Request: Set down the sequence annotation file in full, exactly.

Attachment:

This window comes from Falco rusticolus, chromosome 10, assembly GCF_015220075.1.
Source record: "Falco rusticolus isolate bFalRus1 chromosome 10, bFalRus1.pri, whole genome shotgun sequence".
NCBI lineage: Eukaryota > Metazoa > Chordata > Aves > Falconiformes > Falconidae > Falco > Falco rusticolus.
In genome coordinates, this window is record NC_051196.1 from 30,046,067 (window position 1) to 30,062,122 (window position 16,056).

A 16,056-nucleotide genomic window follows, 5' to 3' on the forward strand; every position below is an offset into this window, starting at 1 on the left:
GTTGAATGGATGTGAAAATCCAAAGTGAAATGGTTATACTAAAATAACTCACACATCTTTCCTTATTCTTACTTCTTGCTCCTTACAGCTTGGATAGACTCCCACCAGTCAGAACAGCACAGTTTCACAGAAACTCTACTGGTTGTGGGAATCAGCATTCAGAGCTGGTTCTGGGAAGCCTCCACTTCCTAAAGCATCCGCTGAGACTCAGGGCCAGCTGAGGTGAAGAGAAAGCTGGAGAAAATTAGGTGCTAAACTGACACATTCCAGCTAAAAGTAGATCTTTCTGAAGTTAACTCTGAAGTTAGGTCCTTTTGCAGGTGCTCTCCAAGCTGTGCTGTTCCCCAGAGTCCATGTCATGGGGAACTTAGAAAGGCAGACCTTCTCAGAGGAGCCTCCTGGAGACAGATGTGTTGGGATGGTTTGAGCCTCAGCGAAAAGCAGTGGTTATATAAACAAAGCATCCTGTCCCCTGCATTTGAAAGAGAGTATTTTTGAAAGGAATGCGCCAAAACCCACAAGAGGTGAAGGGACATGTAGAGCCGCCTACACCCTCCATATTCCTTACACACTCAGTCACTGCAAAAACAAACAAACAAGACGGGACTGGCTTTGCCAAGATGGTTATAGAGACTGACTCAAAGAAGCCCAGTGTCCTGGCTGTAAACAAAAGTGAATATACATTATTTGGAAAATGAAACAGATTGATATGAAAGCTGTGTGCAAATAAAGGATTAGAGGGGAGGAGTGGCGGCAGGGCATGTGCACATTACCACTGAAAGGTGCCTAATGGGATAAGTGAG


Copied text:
This window comes from Falco rusticolus, chromosome 10, assembly GCF_015220075.1.
Source record: "Falco rusticolus isolate bFalRus1 chromosome 10, bFalRus1.pri, whole genome shotgun sequence".
NCBI lineage: Eukaryota > Metazoa > Chordata > Aves > Falconiformes > Falconidae > Falco > Falco rusticolus.
In genome coordinates, this window is record NC_051196.1 from 30,046,067 (window position 1) to 30,062,122 (window position 16,056).

A 16,056-nucleotide genomic window follows, 5' to 3' on the forward strand; every position below is an offset into this window, starting at 1 on the left:
GTTGAATGGATGTGAAAATCCAAAGTGAAATGGTTATACTAAAATAACTCACACATCTTTCCTTATTCTTACTTCTTGCTCCTTACAGCTTGGATAGACTCCCACCAGTCAGAACAGCACAGTTTCACAGAAACTCTACTGGTTGTGGGAATCAGCATTCAGAGCTGGTTCTGGGAAGCCTCCACTTCCTAAAGCATCCGCTGAGACTCAGGGCCAGCTGAGGTGAAGAGAAAGCTGGAGAAAATTAGGTGCTAAACTGACACATTCCAGCTAAAAGTAGATCTTTCTGAAGTTAACTCTGAAGTTAGGTCCTTTTGCAGGTGCTCTCCAAGCTGTGCTGTTCCCCAGAGTCCATGTCATGGGGAACTTAGAAAGGCAGACCTTCTCAGAGGAGCCTCCTGGAGACAGATGTGTTGGGATGGTTTGAGCCTCAGCGAAAAGCAGTGGTTATATAAACAAAGCATCCTGTCCCCTGCATTTGAAAGAGAGTATTTTTGAAAGGAATGCGCCAAAACCCACAAGAGGTGAAGGGACATGTAGAGCCGCCTACACCCTCCATATTCCTTACACACTCAGTCACTGCAAAAACAAACAAACAAGACGGGACTGGCTTTGCCAAGATGGTTATAGAGACTGACTCAAAGAAGCCCAGTGTCCTGGCTGTAAACAAAAGTGAATATACATTATTTGGAAAATGAAACAGATTGATATGAAAGCTGTGTGCAAATAAAGGATTAGAGGGGAGGAGTGGCGGCAGGGCATGTGCACATTACCACTGAAAGGTGCCTAATGGGATAAGTGAG